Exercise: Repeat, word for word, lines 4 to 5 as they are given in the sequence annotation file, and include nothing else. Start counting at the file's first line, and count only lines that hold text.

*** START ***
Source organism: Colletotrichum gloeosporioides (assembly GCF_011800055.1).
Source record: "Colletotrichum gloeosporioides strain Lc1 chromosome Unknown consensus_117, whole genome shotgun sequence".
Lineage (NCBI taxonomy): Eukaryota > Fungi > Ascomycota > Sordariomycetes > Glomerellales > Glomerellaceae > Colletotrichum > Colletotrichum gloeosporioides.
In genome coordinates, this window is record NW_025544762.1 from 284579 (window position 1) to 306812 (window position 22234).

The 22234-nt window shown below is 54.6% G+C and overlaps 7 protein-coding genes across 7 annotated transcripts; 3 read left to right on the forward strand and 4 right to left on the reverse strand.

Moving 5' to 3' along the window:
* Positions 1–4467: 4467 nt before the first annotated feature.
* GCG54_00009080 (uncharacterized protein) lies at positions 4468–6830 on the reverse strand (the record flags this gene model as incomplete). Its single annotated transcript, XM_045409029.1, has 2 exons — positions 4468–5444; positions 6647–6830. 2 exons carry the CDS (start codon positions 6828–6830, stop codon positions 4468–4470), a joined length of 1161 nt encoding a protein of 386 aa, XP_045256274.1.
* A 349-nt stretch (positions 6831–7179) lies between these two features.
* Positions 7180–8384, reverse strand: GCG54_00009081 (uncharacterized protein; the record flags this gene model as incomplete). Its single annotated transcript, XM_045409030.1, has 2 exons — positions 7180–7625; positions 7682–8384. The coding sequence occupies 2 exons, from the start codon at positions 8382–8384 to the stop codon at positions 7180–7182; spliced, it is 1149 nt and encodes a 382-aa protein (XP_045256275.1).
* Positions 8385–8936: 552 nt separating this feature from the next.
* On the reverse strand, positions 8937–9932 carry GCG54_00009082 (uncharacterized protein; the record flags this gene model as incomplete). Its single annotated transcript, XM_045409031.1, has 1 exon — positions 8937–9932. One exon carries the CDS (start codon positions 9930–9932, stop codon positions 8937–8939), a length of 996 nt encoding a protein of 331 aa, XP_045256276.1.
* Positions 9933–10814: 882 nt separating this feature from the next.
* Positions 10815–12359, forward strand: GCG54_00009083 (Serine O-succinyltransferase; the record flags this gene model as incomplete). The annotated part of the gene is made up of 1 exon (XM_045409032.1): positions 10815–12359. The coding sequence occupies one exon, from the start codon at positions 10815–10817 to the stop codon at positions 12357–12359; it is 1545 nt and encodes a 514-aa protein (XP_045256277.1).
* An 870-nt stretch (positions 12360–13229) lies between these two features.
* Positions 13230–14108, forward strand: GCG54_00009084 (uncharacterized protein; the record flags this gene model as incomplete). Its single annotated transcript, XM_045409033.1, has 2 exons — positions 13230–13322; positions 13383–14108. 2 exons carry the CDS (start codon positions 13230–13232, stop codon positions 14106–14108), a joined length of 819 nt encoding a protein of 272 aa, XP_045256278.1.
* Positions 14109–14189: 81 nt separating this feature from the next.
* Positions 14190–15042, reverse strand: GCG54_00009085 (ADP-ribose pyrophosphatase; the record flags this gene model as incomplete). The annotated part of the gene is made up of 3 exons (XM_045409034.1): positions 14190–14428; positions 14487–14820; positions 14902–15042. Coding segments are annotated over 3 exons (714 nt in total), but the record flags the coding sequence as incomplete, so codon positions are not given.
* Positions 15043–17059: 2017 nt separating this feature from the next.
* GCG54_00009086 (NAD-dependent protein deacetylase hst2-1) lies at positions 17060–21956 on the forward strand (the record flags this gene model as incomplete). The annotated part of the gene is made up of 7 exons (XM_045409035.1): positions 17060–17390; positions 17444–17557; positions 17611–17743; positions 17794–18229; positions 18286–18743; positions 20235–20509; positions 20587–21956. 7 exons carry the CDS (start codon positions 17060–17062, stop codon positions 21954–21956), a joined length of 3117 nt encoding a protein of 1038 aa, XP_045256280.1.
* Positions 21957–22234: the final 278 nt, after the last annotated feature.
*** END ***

In genome coordinates, this window is record NW_025544762.1 from 284579 (window position 1) to 306812 (window position 22234).

The 22234-nt window shown below is 54.6% G+C and overlaps 7 protein-coding genes across 7 annotated transcripts; 3 read left to right on the forward strand and 4 right to left on the reverse strand.